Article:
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J Exp Psychol Gen. 2016 Mar;145(3):314-37. doi: 10.1037/xge0000135. Epub 2016 Jan 4.

Eye movements reveal fast, voice-specific priming.

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Department of Psychology, Louisiana State University.
Department of Psychology, Arizona State University.
Department of Psychology, New Mexico State University.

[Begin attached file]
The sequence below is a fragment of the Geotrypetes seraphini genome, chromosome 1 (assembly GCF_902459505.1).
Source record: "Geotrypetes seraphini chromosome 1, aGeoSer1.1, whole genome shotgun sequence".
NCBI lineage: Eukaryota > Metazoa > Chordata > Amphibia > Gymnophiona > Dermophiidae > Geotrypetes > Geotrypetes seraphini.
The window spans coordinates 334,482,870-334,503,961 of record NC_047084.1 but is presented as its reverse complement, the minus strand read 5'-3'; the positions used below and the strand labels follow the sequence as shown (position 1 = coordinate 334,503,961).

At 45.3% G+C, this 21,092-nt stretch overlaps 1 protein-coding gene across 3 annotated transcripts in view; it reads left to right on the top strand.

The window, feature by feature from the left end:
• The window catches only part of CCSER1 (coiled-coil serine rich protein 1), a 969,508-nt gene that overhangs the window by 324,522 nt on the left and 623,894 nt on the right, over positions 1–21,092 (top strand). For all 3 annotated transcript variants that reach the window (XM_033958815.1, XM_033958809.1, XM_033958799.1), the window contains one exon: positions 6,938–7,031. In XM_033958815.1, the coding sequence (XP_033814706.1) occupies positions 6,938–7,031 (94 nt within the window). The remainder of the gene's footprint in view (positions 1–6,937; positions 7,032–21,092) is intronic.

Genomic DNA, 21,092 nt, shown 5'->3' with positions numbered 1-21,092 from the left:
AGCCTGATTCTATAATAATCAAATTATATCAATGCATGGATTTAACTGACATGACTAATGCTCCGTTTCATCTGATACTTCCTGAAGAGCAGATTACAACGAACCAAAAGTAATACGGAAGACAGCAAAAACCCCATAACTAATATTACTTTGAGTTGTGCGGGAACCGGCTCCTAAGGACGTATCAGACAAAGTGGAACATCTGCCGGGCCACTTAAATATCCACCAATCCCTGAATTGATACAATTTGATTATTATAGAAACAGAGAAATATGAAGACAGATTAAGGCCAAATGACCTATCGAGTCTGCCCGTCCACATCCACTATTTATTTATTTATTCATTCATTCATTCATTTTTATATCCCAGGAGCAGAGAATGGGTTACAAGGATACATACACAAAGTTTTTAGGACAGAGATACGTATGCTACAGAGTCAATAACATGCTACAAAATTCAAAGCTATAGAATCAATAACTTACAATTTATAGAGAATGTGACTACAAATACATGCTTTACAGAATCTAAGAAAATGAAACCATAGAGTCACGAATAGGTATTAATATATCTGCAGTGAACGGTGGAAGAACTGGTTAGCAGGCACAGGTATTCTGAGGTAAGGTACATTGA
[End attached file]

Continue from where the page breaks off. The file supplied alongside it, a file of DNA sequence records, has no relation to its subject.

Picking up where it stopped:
In spoken word perception, voice specificity effects are well-documented: When people hear repeated words in some task, performance is generally better when repeated items are presented in their originally heard voices, relative to changed voices. A key theoretical question about voice specificity effects concerns their time-course: Some studies suggest that episodic traces exert their influence late in lexical processing (the time-course hypothesis; McLennan & Luce, 2005), whereas others suggest that episodic traces influence immediate, online processing. We report 2 eye-tracking studies investigating the time-course of voice-specific priming within and across cognitive tasks. In Experiment 1, participants performed modified lexical decision or semantic classification to words spoken by 4 speakers. The tasks required participants to click a red "x" or a blue "+" located randomly within separate visual half-fields, necessitating trial-by-trial visual search with consistent half-field response mapping. After a break, participants completed a second block with new and repeated items, half spoken in changed voices. Voice effects were robust very early, appearing in saccade initiation times. Experiment 2 replicated this pattern while changing tasks across blocks, ruling out a response priming account. In the General Discussion, we address the time-course hypothesis, focusing on the challenge it presents for empirical disconfirmation, and highlighting the broad importance of indexical effects, beyond studies of priming.

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